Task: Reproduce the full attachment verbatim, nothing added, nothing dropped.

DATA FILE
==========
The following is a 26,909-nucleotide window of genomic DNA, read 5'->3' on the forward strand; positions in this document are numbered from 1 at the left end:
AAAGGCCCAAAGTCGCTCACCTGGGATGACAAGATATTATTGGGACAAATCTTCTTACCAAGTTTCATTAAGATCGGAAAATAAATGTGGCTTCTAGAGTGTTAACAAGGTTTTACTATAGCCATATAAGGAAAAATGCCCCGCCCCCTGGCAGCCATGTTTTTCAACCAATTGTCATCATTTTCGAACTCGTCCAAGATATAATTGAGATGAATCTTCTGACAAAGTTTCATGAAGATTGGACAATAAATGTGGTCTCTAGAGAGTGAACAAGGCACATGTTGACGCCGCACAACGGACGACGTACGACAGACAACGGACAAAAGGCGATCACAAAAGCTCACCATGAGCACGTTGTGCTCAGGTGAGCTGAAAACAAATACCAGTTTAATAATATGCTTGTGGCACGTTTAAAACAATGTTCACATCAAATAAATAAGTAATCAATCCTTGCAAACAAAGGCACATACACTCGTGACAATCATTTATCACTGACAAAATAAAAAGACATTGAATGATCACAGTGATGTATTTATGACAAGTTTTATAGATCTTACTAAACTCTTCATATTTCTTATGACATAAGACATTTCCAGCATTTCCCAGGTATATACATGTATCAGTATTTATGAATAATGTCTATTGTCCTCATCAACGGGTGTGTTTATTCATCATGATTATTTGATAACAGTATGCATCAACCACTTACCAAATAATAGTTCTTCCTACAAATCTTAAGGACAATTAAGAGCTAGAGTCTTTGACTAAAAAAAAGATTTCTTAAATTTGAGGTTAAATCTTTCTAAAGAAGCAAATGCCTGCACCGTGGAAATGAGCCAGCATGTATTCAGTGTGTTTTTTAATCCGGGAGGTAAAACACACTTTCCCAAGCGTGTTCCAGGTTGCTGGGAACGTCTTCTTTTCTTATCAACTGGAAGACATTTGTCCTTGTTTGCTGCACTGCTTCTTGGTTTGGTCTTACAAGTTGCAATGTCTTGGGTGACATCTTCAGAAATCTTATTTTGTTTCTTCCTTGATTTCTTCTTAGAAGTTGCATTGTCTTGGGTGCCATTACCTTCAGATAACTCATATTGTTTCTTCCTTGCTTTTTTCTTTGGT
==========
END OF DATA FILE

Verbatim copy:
The following is a 26,909-nucleotide window of genomic DNA, read 5'->3' on the forward strand; positions in this document are numbered from 1 at the left end:
AAAGGCCCAAAGTCGCTCACCTGGGATGACAAGATATTATTGGGACAAATCTTCTTACCAAGTTTCATTAAGATCGGAAAATAAATGTGGCTTCTAGAGTGTTAACAAGGTTTTACTATAGCCATATAAGGAAAAATGCCCCGCCCCCTGGCAGCCATGTTTTTCAACCAATTGTCATCATTTTCGAACTCGTCCAAGATATAATTGAGATGAATCTTCTGACAAAGTTTCATGAAGATTGGACAATAAATGTGGTCTCTAGAGAGTGAACAAGGCACATGTTGACGCCGCACAACGGACGACGTACGACAGACAACGGACAAAAGGCGATCACAAAAGCTCACCATGAGCACGTTGTGCTCAGGTGAGCTGAAAACAAATACCAGTTTAATAATATGCTTGTGGCACGTTTAAAACAATGTTCACATCAAATAAATAAGTAATCAATCCTTGCAAACAAAGGCACATACACTCGTGACAATCATTTATCACTGACAAAATAAAAAGACATTGAATGATCACAGTGATGTATTTATGACAAGTTTTATAGATCTTACTAAACTCTTCATATTTCTTATGACATAAGACATTTCCAGCATTTCCCAGGTATATACATGTATCAGTATTTATGAATAATGTCTATTGTCCTCATCAACGGGTGTGTTTATTCATCATGATTATTTGATAACAGTATGCATCAACCACTTACCAAATAATAGTTCTTCCTACAAATCTTAAGGACAATTAAGAGCTAGAGTCTTTGACTAAAAAAAAGATTTCTTAAATTTGAGGTTAAATCTTTCTAAAGAAGCAAATGCCTGCACCGTGGAAATGAGCCAGCATGTATTCAGTGTGTTTTTTAATCCGGGAGGTAAAACACACTTTCCCAAGCGTGTTCCAGGTTGCTGGGAACGTCTTCTTTTCTTATCAACTGGAAGACATTTGTCCTTGTTTGCTGCACTGCTTCTTGGTTTGGTCTTACAAGTTGCAATGTCTTGGGTGACATCTTCAGAAATCTTATTTTGTTTCTTCCTTGATTTCTTCTTAGAAGTTGCATTGTCTTGGGTGCCATTACCTTCAGATAACTCATATTGTTTCTTCCTTGCTTTTTTCTTTGGT